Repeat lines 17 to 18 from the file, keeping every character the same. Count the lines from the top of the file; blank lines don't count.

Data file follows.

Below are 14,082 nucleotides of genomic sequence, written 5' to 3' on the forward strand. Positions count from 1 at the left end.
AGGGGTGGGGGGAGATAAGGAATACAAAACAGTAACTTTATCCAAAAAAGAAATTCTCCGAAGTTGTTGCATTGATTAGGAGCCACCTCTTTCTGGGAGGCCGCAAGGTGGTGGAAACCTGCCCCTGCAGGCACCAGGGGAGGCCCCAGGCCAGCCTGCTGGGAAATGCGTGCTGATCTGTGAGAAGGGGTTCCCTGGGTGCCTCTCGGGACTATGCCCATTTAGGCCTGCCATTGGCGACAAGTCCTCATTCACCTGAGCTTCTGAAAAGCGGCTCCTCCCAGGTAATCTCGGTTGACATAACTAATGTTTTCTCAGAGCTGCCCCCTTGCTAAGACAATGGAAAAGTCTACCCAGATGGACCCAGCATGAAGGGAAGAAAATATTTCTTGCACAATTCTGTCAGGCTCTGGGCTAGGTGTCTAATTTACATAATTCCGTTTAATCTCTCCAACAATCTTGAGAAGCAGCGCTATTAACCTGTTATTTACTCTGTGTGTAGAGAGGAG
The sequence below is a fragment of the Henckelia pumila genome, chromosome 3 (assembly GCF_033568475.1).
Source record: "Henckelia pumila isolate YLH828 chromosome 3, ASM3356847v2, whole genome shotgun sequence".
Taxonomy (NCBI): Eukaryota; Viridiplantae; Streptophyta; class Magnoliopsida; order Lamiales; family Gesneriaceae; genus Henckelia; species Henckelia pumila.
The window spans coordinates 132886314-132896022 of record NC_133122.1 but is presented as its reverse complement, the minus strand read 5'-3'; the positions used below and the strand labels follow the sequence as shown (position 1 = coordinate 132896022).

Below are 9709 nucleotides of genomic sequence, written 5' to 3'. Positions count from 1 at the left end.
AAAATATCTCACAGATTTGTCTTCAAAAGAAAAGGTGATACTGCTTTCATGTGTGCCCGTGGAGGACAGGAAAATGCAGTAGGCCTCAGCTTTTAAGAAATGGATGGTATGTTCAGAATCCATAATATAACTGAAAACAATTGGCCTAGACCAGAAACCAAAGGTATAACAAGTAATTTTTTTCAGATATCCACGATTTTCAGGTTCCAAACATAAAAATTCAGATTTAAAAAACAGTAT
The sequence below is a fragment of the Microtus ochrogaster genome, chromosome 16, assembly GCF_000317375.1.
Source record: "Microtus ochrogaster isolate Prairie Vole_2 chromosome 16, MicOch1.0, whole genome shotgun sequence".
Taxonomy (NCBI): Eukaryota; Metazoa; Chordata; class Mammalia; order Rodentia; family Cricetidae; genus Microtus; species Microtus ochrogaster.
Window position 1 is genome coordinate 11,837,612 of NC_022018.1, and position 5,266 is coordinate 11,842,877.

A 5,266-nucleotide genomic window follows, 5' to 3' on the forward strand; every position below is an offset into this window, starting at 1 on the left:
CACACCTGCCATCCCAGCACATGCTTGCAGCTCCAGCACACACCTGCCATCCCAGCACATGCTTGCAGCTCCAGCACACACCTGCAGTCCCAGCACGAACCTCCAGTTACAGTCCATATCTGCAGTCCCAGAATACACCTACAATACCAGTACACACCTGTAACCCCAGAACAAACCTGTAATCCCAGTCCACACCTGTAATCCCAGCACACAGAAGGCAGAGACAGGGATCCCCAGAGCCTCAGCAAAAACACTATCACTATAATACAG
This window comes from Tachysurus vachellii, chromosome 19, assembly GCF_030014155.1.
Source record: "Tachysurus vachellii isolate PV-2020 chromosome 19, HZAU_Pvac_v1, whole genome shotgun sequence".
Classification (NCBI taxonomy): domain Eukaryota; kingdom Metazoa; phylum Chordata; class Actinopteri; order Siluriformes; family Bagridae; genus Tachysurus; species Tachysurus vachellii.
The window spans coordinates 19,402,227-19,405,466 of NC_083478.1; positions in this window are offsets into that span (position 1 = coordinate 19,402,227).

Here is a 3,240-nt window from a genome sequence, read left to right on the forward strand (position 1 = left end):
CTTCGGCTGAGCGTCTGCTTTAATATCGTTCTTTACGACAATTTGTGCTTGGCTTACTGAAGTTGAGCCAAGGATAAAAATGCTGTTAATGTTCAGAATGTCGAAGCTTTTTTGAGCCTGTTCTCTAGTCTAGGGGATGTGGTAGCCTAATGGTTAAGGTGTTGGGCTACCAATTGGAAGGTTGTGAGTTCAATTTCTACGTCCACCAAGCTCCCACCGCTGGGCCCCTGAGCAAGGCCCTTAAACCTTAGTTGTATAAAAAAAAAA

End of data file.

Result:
Classification (NCBI taxonomy): domain Eukaryota; kingdom Metazoa; phylum Chordata; class Actinopteri; order Siluriformes; family Bagridae; genus Tachysurus; species Tachysurus vachellii.
The window spans coordinates 19,402,227-19,405,466 of NC_083478.1; positions in this window are offsets into that span (position 1 = coordinate 19,402,227).